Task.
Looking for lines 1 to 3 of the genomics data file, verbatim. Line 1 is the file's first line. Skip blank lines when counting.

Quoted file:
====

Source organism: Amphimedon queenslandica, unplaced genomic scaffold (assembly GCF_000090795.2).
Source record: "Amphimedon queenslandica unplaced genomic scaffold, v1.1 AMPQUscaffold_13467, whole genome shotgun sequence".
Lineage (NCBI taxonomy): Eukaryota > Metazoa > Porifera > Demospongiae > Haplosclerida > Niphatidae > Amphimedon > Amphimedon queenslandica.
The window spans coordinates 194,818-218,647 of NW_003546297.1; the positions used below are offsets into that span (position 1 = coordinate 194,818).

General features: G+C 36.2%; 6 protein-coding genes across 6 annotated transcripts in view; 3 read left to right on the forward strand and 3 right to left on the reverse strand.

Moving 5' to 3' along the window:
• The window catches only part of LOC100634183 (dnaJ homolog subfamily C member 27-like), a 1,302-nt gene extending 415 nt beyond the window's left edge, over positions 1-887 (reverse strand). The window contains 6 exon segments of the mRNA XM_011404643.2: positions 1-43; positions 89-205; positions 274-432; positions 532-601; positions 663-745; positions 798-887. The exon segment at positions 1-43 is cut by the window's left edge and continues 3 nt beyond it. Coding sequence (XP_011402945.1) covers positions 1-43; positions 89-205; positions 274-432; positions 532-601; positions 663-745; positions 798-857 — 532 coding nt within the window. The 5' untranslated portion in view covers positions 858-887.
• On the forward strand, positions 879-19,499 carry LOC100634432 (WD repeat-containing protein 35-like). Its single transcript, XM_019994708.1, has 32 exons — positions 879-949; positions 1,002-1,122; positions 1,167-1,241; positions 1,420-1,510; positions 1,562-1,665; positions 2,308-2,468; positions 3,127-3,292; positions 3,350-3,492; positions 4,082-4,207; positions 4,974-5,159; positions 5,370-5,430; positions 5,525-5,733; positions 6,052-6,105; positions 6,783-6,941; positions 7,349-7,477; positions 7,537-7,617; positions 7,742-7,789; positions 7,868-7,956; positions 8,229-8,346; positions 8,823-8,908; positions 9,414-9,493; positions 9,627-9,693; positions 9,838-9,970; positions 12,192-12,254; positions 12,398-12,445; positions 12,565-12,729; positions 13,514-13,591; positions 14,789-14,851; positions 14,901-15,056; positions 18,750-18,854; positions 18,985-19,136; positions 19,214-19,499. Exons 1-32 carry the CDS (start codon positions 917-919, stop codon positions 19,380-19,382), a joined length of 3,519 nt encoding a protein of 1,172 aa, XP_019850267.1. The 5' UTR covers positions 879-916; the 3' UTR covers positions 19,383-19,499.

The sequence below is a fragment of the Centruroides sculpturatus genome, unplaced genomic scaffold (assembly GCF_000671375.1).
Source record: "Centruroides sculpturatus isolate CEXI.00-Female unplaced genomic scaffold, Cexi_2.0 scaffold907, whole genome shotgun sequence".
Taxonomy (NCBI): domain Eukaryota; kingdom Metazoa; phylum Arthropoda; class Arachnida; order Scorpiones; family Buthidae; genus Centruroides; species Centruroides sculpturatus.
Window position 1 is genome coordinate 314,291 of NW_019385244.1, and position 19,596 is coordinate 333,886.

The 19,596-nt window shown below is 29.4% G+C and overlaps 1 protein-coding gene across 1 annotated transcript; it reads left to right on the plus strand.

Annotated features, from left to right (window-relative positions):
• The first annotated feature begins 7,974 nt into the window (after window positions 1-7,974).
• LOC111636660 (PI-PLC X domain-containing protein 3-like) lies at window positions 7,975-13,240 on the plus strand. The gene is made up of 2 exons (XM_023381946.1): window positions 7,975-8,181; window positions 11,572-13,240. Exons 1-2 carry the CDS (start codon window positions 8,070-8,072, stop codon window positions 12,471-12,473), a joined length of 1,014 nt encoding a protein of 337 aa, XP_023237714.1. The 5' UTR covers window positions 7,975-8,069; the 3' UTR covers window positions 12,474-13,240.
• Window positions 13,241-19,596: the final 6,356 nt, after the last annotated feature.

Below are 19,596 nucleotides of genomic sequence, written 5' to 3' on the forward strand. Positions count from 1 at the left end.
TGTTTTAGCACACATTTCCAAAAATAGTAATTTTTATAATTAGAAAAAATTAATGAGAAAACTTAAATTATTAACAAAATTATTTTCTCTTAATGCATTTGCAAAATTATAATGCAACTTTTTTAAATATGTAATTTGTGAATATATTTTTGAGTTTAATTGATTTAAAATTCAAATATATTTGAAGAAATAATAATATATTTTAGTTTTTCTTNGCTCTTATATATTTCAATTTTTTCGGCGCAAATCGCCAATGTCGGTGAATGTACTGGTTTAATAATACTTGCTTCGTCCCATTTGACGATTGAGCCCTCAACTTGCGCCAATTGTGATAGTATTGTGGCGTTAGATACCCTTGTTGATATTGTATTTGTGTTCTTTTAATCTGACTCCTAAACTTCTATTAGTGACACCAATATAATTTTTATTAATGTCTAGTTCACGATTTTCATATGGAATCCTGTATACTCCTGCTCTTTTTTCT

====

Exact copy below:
Source organism: Amphimedon queenslandica, unplaced genomic scaffold (assembly GCF_000090795.2).
Source record: "Amphimedon queenslandica unplaced genomic scaffold, v1.1 AMPQUscaffold_13467, whole genome shotgun sequence".
Lineage (NCBI taxonomy): Eukaryota > Metazoa > Porifera > Demospongiae > Haplosclerida > Niphatidae > Amphimedon > Amphimedon queenslandica.